North Rim of the Cañon de Chelly

Antelope House Ruins

(Drake photo)

 

North Rim of the Cañon de Chelly

Antelope House Ruins

 

North Rim of the Cañon de Chelly

Antelope House Ruins

 

North Rim of the Cañon de Chelly

Antelope House Ruins

 

North Rim of the Cañon de Chelly

Antelope House Ruins

(Drake photo)

 

North Rim of the Cañon de Chelly

Antelope House Ruins

(Drake photo)

 

North Rim of the Cañon de Chelly

Antelope House Ruins

(Drake photo)

 

North Rim of the Cañon de Chelly

Antelope House Ruins

(Drake photo)

 

North Rim of the Cañon de Chelly

Antelope House Ruins

(Drake photo)

 

The antelope artwork was added to the cliffs sometime around the 1830's by a Navaho artist named Little Lamb. The other art found here is much older and was left by the Anasazi people. (tour guide) The Swastika shown in this photo is actually an ancient native American symbol which could mean four seasons, four directions or an indicator of migrations. The swastika was an ancient symbol for good luck. Earliest archaeological evidence of swastika-shaped ornaments dates back to the Indus Valley Civilization of Ancient India as well as Classical Antiquity. It remains widely used in Indian Religions, specifically in Hinduism, Buddhism and Jainism. It was also widely used by many southwestern tribes, most notably the Navajo. Among various tribes, the swastika carried different meanings. To the Hopi it represented the wandering Hopi clan; to the Navajo it was one symbol for a whirling log (tsil no'oli'), a sacred image representing a legend that was used in healing rituals. After learning of the Nazi association, the Navajo discontinued use of the symbol.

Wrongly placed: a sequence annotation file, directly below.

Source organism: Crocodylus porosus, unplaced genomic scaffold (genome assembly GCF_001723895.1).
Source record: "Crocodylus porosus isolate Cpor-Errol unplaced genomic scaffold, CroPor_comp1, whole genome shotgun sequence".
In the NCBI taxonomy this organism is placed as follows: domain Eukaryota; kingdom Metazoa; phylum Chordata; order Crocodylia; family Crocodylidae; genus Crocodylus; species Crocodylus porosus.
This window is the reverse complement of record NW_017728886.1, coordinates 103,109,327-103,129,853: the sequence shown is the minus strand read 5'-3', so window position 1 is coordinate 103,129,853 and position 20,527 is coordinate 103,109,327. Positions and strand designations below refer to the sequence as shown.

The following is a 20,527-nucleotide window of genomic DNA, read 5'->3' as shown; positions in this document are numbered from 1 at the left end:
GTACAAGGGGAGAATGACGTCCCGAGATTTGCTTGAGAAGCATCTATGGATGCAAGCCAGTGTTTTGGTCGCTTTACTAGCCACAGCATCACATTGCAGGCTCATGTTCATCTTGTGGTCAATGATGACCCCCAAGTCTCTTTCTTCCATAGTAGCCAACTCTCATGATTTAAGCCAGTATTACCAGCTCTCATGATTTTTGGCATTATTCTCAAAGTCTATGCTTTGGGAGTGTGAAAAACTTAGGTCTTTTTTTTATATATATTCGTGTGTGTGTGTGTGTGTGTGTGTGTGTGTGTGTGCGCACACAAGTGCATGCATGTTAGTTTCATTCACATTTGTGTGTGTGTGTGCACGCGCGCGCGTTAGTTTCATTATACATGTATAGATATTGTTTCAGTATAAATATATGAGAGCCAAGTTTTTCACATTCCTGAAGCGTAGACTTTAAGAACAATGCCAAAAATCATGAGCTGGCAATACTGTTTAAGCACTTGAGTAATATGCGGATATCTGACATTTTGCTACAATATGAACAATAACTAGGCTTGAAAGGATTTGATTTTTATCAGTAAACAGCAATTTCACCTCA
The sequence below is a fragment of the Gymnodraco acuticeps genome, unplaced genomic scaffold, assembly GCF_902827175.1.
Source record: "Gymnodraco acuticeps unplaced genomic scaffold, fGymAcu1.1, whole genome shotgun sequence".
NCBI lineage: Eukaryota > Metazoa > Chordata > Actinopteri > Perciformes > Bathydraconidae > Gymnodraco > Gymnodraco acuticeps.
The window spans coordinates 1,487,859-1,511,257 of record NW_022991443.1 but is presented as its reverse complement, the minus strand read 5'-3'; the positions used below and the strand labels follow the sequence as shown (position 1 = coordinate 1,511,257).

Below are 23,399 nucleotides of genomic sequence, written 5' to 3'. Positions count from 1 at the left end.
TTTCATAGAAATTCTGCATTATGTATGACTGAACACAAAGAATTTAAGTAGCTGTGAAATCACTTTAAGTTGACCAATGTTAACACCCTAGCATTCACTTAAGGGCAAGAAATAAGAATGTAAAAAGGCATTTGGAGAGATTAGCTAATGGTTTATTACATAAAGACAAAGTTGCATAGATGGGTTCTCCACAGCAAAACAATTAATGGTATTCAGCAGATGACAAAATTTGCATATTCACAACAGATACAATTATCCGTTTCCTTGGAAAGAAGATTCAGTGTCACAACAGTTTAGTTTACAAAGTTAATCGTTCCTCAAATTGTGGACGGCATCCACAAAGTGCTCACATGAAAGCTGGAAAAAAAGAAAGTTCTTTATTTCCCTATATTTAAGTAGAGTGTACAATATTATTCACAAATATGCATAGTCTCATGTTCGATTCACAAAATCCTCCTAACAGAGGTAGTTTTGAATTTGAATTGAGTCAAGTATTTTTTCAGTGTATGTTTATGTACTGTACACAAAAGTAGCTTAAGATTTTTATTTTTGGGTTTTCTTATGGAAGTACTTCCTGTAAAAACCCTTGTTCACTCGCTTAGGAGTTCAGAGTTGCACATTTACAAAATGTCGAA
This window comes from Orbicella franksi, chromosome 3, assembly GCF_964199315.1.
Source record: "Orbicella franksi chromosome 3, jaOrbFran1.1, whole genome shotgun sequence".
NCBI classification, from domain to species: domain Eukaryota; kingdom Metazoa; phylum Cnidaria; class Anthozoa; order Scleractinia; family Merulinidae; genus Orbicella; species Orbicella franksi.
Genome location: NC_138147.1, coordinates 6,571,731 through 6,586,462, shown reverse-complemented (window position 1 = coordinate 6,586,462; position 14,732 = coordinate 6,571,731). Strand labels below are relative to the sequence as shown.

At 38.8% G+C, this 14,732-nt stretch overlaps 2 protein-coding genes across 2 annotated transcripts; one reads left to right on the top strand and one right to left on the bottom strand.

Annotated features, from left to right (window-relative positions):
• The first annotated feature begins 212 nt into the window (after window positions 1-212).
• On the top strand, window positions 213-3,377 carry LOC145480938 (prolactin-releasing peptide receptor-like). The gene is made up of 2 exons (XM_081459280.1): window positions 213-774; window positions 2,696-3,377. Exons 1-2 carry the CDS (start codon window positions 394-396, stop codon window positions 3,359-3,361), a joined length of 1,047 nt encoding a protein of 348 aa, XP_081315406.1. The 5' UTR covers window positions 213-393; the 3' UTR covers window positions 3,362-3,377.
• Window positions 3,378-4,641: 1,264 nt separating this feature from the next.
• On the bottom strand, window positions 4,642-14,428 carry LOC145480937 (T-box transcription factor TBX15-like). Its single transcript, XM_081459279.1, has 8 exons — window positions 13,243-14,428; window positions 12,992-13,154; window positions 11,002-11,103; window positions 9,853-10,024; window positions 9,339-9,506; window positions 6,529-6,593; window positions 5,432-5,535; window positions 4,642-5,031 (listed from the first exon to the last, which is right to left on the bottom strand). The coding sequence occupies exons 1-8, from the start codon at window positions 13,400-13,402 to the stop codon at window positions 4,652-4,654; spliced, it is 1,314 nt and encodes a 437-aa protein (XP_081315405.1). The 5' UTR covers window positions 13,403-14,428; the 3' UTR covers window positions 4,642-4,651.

North Rim of the Cañon de Chelly

Antelope House Ruins

(Drake photo)

 

North Rim of the Cañon de Chelly

Antelope House Ruins

(Drake photo)

 

North Rim of the Cañon de Chelly

Antelope House Ruins

(Drake photo)

 

North Rim of the Cañon de Chelly